Finally. The head of the Financial Regulator will “retire” from January 31, 2009.
He should have fallen on his sword a long time ago.
Here is in a bizarre interview in October:
There is something odd about all of this though. Back in December, the Financial Regulator issued a statement:
The Financial Regulator became aware, following an inspection earlier this year, of matters surrounding loans from Anglo Irish Bank to Sean Fitzpatrick. While it does not appear that anything illegal took place in relation to these loans, the Financial Regulator was of the view that the practices surrounding these loans were not appropriate. As a result we continued to monitor and investigate this and as part of this process we advised Anglo Irish Bank to ensure that these loans are reported in the annual accounts for 2008.
While these matters remain under investigation, the Financial Regulator was informed today by the Board of Anglo Irish of the resignation of Sean Fitzpatrick as chairman and Mr Lar Bradshaw as director. It has welcomed the appointment of Mr Donal O’Connor as the new chairman. As these matters remain under investigation, it is not possible to comment further at this time.
But hang on a minute. Neary now says this:
I had deferred a decision about my retirement until the Report of the Committee of the Authority examining the internal communication of matters relating to loans to Directors of Anglo Irish Bank Corporation plc was concluded. So far as I am concerned, I was not advised of any such matters in early 2008 and there has been no oral, written or email escalation of these issues to me or to the Authority over the period until the matter was raised with me by the Minister on 10 December 2008.
Eh? Neary is saying he was not advised of any “such matters” until December 10. So did the Regulator know about the loans in early 2008, or did they not?
The conclusion of the report is up here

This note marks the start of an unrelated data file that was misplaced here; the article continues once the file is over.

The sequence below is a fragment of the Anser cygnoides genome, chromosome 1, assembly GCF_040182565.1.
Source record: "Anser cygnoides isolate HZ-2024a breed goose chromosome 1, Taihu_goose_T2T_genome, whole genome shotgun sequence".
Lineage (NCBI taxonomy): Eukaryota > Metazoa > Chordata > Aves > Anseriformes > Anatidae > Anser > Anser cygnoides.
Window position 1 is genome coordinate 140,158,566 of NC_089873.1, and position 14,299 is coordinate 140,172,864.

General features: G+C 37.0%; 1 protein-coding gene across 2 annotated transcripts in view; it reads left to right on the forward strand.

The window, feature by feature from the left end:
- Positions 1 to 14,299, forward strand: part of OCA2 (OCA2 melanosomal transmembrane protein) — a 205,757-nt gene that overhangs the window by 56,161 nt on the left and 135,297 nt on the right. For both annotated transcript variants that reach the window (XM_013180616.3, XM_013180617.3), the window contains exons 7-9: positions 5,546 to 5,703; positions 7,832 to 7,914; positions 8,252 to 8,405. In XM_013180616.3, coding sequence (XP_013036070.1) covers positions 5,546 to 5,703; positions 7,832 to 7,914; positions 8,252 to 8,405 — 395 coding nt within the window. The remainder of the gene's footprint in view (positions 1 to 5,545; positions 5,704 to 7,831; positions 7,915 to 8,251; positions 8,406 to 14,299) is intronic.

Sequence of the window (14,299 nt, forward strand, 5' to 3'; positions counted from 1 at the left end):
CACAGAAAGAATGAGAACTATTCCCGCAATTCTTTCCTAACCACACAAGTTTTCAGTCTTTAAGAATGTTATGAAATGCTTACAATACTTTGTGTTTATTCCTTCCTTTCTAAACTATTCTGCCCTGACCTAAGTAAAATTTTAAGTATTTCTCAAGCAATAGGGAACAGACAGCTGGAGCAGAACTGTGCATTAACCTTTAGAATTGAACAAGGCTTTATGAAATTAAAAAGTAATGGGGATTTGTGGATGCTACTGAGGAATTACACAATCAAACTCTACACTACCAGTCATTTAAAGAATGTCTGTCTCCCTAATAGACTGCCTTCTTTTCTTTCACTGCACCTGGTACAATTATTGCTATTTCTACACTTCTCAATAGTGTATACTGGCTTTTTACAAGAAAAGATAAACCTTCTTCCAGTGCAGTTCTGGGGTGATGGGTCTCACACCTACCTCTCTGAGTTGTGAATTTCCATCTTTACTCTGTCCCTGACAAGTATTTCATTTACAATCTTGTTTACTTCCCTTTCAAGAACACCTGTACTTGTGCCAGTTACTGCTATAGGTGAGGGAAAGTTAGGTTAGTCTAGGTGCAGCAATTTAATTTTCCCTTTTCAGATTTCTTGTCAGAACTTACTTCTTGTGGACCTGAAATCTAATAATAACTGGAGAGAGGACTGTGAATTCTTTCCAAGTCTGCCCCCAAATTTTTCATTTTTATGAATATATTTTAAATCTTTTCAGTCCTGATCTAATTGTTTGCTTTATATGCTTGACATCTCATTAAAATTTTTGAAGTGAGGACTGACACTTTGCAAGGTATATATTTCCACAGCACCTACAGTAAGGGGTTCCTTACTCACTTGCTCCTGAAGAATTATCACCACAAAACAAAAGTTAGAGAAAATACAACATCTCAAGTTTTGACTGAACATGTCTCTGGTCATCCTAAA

· while concerns persisted in BSD the matter was not pursued partly because a letter from Anglo went missing and partly because of the pressure on officials from the unfolding of liquidity problems in financial markets and in individual institutions;
· the Committee noted that while the pressures referred to above did not explain what occurred they are an essential part of the background;
· the issue did not surface again internally, even in Autumn 2008, when major stability and strategic issues were being addressed by the authorities including the Government;
· in relation to the particular issue of whether this matter had been mentioned to the Prudential Director and Chief Executive after a wider meeting had concluded in January 2008, the Committee was impressed with the coherence, clarity and belief in their stated recollections of the people concerned and their integrity. Nevertheless, the evidence presented to the Committee on this issue could not be reconciled by the Committee. There is no suggestion from any party that any communication – verbal or written – on this issue was made to either the Prudential Director or Chief Executive in the period (subsequent to January) to December 2008..
So the “Regulator” (as a body) knew about it. A letter went missing. People in the office of the regulator never told the chief executive about the loans…? What?